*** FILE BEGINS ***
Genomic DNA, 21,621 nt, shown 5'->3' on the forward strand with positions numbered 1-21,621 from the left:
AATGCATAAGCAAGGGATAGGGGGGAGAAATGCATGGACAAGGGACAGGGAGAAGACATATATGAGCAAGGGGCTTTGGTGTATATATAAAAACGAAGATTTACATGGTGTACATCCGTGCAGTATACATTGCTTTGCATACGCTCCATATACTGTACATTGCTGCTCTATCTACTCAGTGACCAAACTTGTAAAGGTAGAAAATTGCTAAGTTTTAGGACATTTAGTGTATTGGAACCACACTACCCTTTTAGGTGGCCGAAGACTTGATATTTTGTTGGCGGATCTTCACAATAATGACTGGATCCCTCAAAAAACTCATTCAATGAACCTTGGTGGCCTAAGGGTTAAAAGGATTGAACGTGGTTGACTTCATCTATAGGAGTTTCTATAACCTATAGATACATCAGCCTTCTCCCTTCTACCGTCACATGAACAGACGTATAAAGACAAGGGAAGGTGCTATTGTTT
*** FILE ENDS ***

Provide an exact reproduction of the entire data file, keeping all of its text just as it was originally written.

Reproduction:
Genomic DNA, 21,621 nt, shown 5'->3' on the forward strand with positions numbered 1-21,621 from the left:
AATGCATAAGCAAGGGATAGGGGGGAGAAATGCATGGACAAGGGACAGGGAGAAGACATATATGAGCAAGGGGCTTTGGTGTATATATAAAAACGAAGATTTACATGGTGTACATCCGTGCAGTATACATTGCTTTGCATACGCTCCATATACTGTACATTGCTGCTCTATCTACTCAGTGACCAAACTTGTAAAGGTAGAAAATTGCTAAGTTTTAGGACATTTAGTGTATTGGAACCACACTACCCTTTTAGGTGGCCGAAGACTTGATATTTTGTTGGCGGATCTTCACAATAATGACTGGATCCCTCAAAAAACTCATTCAATGAACCTTGGTGGCCTAAGGGTTAAAAGGATTGAACGTGGTTGACTTCATCTATAGGAGTTTCTATAACCTATAGATACATCAGCCTTCTCCCTTCTACCGTCACATGAACAGACGTATAAAGACAAGGGAAGGTGCTATTGTTT